I was recently sent a short video by the Florence Dedman Animal Shelter in Fort Benton, Montana. A year ago they completely switched to my method of dog handling. They had me teach all personnel that had contact with incoming and existing dogs. Their goal was, and is, to create calm dogs with social skills for those people wishing to adopt. The shelter and staff learned how to handle dogs correctly, offer continuity of handling amongst their dogs, volunteers, and staff, and then offer continuing education to the adopting owners in order to maintain good dogs and build healthy, loving relationships from which the dogs derive life-long psychological, emotional, and physical benefits. Not to mention the adopting owners then have great dogs.
The Dedman Shelter has done a fantastic job. The Board is supportive of this method and eager to show people how well it works for both dogs and prospective owners. The only complaint was the staff (in the very beginning), and especially any new workers, frequently foundnd themselves checking dogs, both inside and out, as it was, and is, so quiet and calm they have to make certain the dogs are still there. The dogs, themselves, adapt within only a couple of days to being calm. Within about a week (sometimes within a day) the dogs are with the program and becoming dependable in their behaviors and trust-worthy in their responses.
Fighting is almost non-existent and, if it occurs at all, is instigated by new entries. Walks are much more controlled and pulling has disappeared with most of the dogs (new dogs are still learning). The dogs, once behaviors are in place, receive much more positive emotional interaction with the shelter people, and prospective adopters, on a daily basis.
In the Dedman Animal Shelter video, the first two dogs seen have been there over a month. The heeler, Rosie, has been there a little over two weeks. The three other dogs, one can be seen in the background of the yellow lab shot and came in with a sibling and both were totally out-of-control, have been in the shelter just under, or about, two weeks. Yet, with unknown people in the kennel area, all are calm and quiet. No jumping on kennel doors, no barking, they sit when a person approaches, kennel doors can be left open on many dogs to facilitate work. The improvements are vast and varied, both inside and when outside.
The second shelter is the Great Falls Animal Shelter. They proscribe to the current attitudes and method used across the U.S. in how they deal with dogs in-shelter; everyone interacts differently with the dogs, affection replaces behavioral rules in hopes of effecting a change in the dog(s), the shelter is noisy and stressful. (You should read the physical and psychological problems associated with noise on animals, it’s ugly.)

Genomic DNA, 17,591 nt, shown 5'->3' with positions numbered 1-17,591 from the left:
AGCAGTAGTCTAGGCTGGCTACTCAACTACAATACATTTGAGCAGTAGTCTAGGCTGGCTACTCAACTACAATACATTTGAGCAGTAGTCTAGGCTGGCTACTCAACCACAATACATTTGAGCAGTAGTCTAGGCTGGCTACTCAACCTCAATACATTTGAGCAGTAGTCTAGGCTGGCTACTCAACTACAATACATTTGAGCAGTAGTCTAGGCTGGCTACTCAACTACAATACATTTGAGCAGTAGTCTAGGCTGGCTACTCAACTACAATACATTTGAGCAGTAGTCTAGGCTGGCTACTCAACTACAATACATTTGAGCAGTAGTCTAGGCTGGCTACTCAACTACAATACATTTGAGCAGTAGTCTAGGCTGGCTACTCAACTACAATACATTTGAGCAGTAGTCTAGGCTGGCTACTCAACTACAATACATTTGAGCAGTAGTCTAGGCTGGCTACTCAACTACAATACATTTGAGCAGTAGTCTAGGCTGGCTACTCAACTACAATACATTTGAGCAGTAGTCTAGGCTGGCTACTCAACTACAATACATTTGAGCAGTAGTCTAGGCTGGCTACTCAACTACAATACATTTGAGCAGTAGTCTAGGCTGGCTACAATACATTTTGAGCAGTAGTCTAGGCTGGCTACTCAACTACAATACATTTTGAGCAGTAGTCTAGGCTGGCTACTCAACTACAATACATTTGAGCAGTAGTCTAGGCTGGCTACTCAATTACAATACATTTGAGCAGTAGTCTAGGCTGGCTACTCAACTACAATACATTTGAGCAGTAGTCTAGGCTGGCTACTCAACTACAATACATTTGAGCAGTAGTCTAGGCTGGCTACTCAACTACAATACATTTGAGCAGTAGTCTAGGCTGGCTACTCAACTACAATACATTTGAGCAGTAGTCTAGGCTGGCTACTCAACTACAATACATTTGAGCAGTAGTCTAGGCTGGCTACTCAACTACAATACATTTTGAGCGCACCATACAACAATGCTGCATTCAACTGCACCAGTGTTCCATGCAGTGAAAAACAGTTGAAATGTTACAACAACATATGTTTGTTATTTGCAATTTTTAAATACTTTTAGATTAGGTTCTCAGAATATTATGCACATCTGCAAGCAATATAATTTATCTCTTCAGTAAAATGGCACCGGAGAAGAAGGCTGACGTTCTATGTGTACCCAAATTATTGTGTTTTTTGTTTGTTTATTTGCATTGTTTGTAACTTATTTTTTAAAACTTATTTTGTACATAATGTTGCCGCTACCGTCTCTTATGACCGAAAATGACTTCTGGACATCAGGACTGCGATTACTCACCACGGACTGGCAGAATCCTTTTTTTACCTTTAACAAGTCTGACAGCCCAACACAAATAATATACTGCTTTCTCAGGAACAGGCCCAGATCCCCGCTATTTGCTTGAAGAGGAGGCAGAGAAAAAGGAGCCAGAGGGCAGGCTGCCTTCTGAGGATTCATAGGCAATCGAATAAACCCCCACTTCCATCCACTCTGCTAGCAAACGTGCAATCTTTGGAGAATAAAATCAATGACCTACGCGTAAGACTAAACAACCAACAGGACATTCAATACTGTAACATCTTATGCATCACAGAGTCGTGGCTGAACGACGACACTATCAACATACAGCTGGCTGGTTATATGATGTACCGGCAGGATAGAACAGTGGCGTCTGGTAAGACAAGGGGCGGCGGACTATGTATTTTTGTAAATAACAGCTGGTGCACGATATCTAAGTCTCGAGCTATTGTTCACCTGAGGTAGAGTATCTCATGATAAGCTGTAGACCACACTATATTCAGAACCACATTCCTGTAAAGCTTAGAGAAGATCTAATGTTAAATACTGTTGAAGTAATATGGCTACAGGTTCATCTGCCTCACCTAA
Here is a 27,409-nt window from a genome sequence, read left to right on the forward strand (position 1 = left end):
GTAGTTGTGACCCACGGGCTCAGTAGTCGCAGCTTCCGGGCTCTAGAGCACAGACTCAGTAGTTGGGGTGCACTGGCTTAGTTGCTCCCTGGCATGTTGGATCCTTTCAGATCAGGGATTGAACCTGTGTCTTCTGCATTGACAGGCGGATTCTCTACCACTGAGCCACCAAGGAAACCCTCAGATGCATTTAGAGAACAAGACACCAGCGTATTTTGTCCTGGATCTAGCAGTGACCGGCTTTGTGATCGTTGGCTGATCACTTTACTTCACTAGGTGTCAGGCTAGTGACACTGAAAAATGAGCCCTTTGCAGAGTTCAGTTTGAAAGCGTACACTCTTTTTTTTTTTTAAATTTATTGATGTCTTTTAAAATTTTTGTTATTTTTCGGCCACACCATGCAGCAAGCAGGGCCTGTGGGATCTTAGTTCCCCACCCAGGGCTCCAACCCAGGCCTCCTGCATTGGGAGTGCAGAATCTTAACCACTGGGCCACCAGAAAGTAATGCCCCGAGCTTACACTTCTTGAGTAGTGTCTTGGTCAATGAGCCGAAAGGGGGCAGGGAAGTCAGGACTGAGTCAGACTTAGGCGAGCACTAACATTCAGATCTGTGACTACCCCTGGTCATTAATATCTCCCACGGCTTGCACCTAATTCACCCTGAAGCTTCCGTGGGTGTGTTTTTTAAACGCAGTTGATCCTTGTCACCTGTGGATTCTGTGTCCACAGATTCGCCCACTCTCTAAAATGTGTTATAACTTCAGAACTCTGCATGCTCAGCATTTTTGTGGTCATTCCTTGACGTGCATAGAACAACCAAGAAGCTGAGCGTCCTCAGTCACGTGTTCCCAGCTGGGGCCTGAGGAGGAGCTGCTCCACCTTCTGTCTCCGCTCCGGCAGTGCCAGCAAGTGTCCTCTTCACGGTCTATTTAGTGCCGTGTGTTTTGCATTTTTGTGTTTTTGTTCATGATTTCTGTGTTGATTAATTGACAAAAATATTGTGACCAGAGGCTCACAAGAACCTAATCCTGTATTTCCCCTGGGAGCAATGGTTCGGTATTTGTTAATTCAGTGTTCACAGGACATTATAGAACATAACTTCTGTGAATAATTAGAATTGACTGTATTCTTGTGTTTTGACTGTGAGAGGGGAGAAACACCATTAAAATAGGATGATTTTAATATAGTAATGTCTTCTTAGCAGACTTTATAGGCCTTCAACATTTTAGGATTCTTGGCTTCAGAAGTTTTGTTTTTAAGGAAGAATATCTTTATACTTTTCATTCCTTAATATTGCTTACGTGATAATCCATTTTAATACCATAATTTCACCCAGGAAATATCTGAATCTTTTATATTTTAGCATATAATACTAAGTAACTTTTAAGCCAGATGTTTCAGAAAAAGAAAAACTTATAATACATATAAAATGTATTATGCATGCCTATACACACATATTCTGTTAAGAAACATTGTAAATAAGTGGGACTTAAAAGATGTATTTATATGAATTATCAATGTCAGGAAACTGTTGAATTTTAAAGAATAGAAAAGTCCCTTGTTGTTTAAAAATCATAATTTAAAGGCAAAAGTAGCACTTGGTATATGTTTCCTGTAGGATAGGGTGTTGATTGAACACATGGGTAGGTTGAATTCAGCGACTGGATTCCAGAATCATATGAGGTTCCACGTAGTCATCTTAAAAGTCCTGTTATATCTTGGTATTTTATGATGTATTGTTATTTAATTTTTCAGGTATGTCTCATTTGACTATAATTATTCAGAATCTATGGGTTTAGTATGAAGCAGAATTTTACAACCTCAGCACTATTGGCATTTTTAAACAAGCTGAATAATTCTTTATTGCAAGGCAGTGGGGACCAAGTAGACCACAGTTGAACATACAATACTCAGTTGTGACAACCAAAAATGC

I first visited the GFAS at 10 a.m. on a weekday and discovered you can only view dogs from noon onwards. I returned a second time on MLK day, only to discover the shelter was closed as it was a holiday. The third time I went there was a note on the door stating no viewing would be allowed until after 2 p.m. (I have a video of this in which a woman, who came to look at dogs states it’s too bad, she wanted a dog. I would suggest the GF Shelter heed the Note below). This last time I finally was able to enter the viewing area.
NOTE TO GREAT FALLS SHELTER: be open on the days and times stated and public holidays when people are off work so they can view dogs if you want them adopted.
I videoed using my phone which I clipped to the front of my shirt. It is rather a bouncy clip, please forgive me. I did NOT video the dogs as the GF Shelter is fairly snarky towards me and I didn’t want to create another “issue”. I simply wanted you to HEAR the difference as I know you know what dogs standing up with paws against kennel doors, barking, look like.
As one person who saw both these videos prior to this post stated, “I’d get my dog from the Dedman. Look, they’re happy, well-behaved, I could actually get a dog without a lot of problems and, since the shelter teaches this to adopters, know how keep him that way. Not to mention going into their shelter wouldn’t be a pain in the a*& ‘cuz of the noise.”
I asked, because I wanted to know if this would help him decide which type of shelter he wished to support through donations and when it came time to get a dog. Would he choose the shelter that actually works to create good dogs, or the shelter that simply houses dogs? Again, his choice was unequivocally the Dedman Shelter. I also know that so many “trainers” will try to “scream” that the dogs show “fear”and asked if that’s what he saw in the video. His reply was, no. That he knew that most dogs with a camera focused on them close-up were rather put-off by it. I asked if he thought the “commands” were harsh. Again he said, no. That no one was hurting the dogs, touching the dogs, or physically punishing the dogs. The dogs were simply being told to sit down and verbally corrected if they didn’t and if that was considered bad, then every trainer was bad. (I have to love sensible people.) And by the way, he was a “positive method” trainer for a corporate pet store.
Here, then, are videos of two diametrically opposed shelters and how their approaches, knowledge, implementation of that knowledge, and dedication to the true welfare of the dogs is playing out:
The Florence Dedman Animal Shelter:
The Great Falls Animal Shelter